In June, we wrote about the significant prepay differences observed between loans with full inspection/appraisals and loans with property inspection waivers (PIW). In this short piece, we revisit these relationships to see if the speed differentials have persisted over the previous four months.

From an origination standpoint, PIWs continue to gain in popularity and are beginning to approach half of all new issuance (blue line). For refi loans this figure approaches 60% (green line).

Graph 1: Percent of loans with property inspection waivers, by balance. Source: RiskSpan Edge

Performance

Broadly speaking, PIW loans still pay significantly faster than loans with appraisals. In our June report, the differential was around 15 CPR for the wider cohort of borrowers. Since that time, the relationship has held steady. Loans with inspection waivers go up the S-curve faster than loans with appraisals, and top out around 13-18 CPR faster, depending on how deep in the money the borrower is.

Graph 2: S-curves for loans aged 6-48 months with balance >225k, waivers (black) vs inspection (blue). Source: RiskSpan Edge. 
 

The differential is smaller for purchase loans. The first chart, which reflects only purchase loans, shows PIW loans paying only 10-12 CPR faster than loans with full appraisals. In contrast, refi loans (second chart) continue to show a larger differential, ranging from 15 to 20 CPR, depending on how deep in the money the loan is.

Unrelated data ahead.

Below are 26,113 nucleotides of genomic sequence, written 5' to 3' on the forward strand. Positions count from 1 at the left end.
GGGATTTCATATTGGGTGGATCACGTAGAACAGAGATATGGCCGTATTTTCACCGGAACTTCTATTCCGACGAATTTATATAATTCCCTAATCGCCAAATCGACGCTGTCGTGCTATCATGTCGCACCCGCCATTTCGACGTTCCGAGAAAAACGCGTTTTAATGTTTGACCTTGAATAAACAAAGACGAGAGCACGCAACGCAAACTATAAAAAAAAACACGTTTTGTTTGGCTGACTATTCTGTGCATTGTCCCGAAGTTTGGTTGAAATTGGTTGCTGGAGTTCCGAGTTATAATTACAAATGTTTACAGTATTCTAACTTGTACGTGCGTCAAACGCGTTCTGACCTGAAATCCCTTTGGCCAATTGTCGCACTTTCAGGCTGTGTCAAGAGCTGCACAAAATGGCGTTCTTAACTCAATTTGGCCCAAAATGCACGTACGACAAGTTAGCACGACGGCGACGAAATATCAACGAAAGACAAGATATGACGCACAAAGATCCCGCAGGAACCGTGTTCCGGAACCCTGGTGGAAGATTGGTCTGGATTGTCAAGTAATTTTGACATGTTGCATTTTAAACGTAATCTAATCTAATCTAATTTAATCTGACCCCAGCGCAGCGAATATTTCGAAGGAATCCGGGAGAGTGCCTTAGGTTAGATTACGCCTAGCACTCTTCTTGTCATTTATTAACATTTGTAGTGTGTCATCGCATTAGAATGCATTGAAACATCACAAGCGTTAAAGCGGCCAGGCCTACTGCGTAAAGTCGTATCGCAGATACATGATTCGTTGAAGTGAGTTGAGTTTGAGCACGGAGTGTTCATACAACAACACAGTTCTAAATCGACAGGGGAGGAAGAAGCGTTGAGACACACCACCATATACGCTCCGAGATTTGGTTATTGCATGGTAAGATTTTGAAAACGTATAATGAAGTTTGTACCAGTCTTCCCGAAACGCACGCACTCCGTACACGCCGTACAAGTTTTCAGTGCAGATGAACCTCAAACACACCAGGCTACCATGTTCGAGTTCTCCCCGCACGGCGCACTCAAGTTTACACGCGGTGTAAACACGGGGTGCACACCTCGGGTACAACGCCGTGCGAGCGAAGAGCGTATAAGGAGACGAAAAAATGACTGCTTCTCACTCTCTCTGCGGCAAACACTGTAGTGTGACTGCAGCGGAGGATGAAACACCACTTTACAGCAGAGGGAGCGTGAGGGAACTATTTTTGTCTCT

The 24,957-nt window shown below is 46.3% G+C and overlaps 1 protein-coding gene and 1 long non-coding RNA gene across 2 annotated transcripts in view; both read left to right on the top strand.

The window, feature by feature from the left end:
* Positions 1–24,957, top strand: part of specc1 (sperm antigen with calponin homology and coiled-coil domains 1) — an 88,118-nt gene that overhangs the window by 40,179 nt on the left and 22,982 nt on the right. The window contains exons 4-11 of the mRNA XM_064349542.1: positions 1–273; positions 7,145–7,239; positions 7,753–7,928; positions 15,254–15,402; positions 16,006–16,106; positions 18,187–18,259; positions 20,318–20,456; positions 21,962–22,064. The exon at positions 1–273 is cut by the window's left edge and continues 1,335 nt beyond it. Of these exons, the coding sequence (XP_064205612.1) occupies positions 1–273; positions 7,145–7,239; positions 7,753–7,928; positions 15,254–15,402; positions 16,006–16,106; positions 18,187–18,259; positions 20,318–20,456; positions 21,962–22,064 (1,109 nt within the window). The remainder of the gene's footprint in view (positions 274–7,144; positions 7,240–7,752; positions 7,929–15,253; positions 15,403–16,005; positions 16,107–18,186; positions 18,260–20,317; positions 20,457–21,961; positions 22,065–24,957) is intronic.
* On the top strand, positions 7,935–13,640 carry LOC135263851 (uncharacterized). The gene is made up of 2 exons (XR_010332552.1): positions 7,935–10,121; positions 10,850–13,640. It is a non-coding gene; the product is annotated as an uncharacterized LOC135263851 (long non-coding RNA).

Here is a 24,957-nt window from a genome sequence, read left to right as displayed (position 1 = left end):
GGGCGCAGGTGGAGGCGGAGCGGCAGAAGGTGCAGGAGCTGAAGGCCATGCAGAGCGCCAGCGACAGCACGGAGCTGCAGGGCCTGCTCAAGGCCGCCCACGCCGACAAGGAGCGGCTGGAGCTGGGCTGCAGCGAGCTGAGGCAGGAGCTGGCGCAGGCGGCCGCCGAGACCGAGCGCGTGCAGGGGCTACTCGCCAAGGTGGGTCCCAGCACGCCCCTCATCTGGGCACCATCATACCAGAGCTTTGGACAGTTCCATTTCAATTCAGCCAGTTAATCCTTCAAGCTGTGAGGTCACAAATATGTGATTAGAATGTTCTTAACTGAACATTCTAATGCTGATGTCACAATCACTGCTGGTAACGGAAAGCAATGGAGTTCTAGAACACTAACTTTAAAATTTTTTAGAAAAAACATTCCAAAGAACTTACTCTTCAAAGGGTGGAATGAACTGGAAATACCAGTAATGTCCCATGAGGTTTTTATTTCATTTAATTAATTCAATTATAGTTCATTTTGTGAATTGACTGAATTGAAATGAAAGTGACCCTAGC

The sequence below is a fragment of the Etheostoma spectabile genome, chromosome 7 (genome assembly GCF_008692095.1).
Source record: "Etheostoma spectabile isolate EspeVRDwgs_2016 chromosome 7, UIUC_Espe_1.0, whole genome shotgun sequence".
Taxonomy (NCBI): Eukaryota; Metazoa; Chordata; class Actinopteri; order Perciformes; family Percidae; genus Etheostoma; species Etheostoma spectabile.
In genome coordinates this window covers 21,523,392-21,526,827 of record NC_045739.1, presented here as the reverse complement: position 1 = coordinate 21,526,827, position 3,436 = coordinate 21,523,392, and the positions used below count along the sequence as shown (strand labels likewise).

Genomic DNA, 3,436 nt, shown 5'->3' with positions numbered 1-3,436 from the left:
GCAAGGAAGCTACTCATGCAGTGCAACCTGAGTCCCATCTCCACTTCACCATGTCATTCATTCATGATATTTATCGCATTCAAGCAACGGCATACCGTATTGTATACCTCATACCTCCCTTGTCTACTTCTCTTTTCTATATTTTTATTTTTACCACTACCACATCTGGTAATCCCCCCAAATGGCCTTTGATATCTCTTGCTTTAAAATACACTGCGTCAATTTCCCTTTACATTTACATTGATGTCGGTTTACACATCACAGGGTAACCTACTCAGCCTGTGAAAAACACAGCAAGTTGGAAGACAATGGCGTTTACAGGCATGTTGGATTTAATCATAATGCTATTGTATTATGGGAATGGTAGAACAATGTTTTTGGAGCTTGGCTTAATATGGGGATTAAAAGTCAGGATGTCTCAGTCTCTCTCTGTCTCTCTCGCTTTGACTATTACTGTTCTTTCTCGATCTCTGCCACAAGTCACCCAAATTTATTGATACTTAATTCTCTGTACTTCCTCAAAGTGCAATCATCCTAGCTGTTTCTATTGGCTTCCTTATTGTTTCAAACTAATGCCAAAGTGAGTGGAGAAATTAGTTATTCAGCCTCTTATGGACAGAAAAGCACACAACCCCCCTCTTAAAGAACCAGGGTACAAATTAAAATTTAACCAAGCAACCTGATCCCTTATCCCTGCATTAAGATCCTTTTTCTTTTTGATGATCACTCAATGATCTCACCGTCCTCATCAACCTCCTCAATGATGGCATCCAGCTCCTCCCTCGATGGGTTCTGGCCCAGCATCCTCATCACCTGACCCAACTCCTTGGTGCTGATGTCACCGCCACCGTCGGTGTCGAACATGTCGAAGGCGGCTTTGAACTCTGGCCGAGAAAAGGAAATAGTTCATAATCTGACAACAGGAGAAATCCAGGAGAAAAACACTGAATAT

Graph 3: Purchase loans with waivers (black) versus inspections (blue). Source: RiskSpan Edge.
Graph 4: Refi loans with waivers (black) versus inspections (blue). Source: RiskSpan Edge.

We also compared bank-serviced loans with non-bank serviced loans. The PIW speed difference was comparable between the two groups of servicers, although non-bank speeds were in general faster for both appraisal and PIW loans.

Inspection waivers have been around since 2017 but have only gained popularity in the last year. While investors disagree on what is driving the speed differential, it could be as simple as self-selection: a borrower who qualifies for an inspection waiver will also qualify upon refinancing, unless that borrower takes out a large cash-out refi which pushes the LTV above 70%[1]. In any event, the speed differential between loans with waivers and loans with full inspections continues to hold over the last four months of factor updates. Given this, appraisal loans still offer significantly better prepay profiles at all refi incentives, along with a slightly flatter S-curve, implying lower option cost, than loans with inspection waivers.

If you are interested in seeing variations on this theme, contact us. Using Edge, we can examine any loan characteristic and generate a S-curve, aging curve, or time series.


[1] No-cash-out refis qualify for waivers up to 90% LTV.